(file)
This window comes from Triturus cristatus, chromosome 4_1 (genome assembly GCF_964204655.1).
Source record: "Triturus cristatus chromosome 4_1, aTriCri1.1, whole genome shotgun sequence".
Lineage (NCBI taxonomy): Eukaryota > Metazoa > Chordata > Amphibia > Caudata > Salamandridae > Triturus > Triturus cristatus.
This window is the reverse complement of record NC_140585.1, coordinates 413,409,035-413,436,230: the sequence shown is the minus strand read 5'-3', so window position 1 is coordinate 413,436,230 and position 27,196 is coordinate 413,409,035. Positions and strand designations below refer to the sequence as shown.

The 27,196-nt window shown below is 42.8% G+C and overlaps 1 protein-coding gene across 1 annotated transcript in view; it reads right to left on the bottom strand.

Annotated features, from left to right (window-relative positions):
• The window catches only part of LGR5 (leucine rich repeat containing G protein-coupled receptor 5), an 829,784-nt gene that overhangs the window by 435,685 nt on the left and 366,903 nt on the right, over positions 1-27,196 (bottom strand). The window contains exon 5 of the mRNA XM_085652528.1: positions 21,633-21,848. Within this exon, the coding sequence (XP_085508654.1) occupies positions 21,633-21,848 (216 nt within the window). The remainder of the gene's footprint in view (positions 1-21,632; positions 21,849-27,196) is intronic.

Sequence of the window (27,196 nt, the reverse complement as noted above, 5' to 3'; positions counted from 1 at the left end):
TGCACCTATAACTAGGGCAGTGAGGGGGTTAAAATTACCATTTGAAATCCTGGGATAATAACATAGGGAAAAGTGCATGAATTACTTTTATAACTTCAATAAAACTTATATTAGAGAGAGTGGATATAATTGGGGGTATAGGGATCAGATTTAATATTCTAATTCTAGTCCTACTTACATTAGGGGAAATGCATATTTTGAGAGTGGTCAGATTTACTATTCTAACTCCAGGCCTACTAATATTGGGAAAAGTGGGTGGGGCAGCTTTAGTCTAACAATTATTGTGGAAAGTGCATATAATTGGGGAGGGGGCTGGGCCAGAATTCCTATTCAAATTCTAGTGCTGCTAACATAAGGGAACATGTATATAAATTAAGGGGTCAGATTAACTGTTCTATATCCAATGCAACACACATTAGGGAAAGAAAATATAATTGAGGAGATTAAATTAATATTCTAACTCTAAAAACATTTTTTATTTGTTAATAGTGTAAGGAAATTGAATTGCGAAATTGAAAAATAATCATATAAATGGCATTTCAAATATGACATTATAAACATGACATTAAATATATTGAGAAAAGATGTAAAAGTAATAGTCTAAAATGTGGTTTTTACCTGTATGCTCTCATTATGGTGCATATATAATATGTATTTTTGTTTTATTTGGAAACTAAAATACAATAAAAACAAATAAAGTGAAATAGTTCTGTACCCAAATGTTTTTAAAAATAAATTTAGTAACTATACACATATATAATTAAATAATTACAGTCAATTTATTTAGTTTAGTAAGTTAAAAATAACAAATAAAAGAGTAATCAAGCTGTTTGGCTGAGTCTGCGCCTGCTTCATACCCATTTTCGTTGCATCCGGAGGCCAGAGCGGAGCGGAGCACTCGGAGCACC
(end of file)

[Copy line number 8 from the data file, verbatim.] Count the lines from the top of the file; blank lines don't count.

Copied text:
Sequence of the window (27,196 nt, the reverse complement as noted above, 5' to 3'; positions counted from 1 at the left end):